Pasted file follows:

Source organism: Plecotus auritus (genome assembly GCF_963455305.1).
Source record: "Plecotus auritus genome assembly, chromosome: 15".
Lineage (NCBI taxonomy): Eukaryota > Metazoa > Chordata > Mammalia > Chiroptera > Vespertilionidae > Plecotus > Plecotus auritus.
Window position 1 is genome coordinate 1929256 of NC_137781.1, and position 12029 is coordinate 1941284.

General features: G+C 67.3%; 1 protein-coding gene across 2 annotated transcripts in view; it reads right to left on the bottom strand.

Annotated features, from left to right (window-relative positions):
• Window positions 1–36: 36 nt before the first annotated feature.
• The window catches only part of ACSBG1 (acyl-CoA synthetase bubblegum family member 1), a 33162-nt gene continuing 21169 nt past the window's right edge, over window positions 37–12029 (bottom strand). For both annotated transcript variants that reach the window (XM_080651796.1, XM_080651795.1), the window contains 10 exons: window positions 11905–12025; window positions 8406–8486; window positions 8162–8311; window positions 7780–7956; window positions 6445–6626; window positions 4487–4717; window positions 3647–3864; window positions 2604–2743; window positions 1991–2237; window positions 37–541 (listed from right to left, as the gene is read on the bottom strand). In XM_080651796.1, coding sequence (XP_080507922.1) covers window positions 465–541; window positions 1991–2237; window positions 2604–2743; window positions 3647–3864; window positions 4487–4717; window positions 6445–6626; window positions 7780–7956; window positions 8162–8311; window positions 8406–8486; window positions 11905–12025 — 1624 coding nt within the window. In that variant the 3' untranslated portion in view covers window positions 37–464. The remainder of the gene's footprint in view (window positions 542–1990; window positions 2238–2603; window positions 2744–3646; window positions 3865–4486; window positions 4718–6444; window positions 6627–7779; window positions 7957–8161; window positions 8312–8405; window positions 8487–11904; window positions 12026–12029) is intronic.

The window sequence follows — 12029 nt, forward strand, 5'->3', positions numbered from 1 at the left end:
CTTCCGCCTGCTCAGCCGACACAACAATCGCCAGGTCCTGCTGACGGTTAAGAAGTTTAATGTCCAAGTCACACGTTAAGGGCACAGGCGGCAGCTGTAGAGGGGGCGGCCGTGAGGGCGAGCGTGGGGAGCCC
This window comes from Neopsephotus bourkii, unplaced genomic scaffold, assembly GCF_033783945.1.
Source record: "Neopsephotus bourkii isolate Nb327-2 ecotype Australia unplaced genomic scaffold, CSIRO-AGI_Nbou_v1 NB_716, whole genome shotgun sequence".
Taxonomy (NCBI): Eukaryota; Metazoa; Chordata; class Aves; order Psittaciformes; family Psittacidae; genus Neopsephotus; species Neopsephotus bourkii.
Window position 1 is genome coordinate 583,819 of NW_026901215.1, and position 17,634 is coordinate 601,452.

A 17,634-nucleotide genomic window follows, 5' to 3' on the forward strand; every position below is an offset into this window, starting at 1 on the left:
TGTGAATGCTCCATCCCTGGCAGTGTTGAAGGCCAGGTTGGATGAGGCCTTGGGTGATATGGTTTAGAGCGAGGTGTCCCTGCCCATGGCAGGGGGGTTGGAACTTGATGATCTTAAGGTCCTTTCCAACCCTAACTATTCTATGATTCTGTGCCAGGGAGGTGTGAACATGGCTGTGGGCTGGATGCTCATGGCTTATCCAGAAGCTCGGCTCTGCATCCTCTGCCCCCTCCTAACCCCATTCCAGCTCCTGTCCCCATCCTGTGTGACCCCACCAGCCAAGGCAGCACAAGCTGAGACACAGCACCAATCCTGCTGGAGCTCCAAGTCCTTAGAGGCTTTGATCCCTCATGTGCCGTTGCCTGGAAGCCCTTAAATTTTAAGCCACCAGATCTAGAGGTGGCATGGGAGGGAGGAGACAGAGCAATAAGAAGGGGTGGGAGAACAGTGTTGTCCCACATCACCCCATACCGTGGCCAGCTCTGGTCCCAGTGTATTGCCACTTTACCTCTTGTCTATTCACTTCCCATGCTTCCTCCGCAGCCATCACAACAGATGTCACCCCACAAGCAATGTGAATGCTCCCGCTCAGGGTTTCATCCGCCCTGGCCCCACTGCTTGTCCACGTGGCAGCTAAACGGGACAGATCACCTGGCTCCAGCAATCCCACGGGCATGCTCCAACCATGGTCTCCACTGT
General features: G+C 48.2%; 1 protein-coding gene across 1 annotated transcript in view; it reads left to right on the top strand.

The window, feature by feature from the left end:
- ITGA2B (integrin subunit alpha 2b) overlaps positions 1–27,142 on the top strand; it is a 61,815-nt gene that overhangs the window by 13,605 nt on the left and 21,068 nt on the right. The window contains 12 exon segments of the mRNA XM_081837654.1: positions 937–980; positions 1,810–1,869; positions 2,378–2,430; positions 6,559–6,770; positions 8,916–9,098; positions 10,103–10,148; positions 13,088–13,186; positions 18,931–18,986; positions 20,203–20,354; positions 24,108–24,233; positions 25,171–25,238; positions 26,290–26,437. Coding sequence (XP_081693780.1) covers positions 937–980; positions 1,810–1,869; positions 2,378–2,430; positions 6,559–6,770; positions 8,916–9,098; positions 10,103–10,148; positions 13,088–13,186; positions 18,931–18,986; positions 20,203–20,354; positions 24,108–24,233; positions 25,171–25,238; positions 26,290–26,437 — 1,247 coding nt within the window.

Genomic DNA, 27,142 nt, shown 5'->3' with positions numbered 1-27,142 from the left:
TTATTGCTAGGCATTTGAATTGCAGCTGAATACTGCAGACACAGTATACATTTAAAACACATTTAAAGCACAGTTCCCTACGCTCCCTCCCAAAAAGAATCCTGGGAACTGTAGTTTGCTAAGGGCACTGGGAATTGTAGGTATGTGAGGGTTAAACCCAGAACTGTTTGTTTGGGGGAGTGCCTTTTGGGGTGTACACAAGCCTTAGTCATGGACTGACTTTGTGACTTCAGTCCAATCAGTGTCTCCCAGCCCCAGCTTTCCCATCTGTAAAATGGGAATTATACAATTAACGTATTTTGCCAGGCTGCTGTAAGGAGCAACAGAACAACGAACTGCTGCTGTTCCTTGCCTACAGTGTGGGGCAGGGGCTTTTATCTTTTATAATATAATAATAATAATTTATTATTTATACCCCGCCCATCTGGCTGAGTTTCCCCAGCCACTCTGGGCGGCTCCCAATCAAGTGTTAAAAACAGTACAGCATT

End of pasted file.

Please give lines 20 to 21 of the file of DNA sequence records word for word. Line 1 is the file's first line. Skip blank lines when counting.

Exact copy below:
Genomic DNA, 27,142 nt, shown 5'->3' with positions numbered 1-27,142 from the left:
TTATTGCTAGGCATTTGAATTGCAGCTGAATACTGCAGACACAGTATACATTTAAAACACATTTAAAGCACAGTTCCCTACGCTCCCTCCCAAAAAGAATCCTGGGAACTGTAGTTTGCTAAGGGCACTGGGAATTGTAGGTATGTGAGGGTTAAACCCAGAACTGTTTGTTTGGGGGAGTGCCTTTTGGGGTGTACACAAGCCTTAGTCATGGACTGACTTTGTGACTTCAGTCCAATCAGTGTCTCCCAGCCCCAGCTTTCCCATCTGTAAAATGGGAATTATACAATTAACGTATTTTGCCAGGCTGCTGTAAGGAGCAACAGAACAACGAACTGCTGCTGTTCCTTGCCTACAGTGTGGGGCAGGGGCTTTTATCTTTTATAATATAATAATAATAATTTATTATTTATACCCCGCCCATCTGGCTGAGTTTCCCCAGCCACTCTGGGCGGCTCCCAATCAAGTGTTAAAAACAGTACAGCATT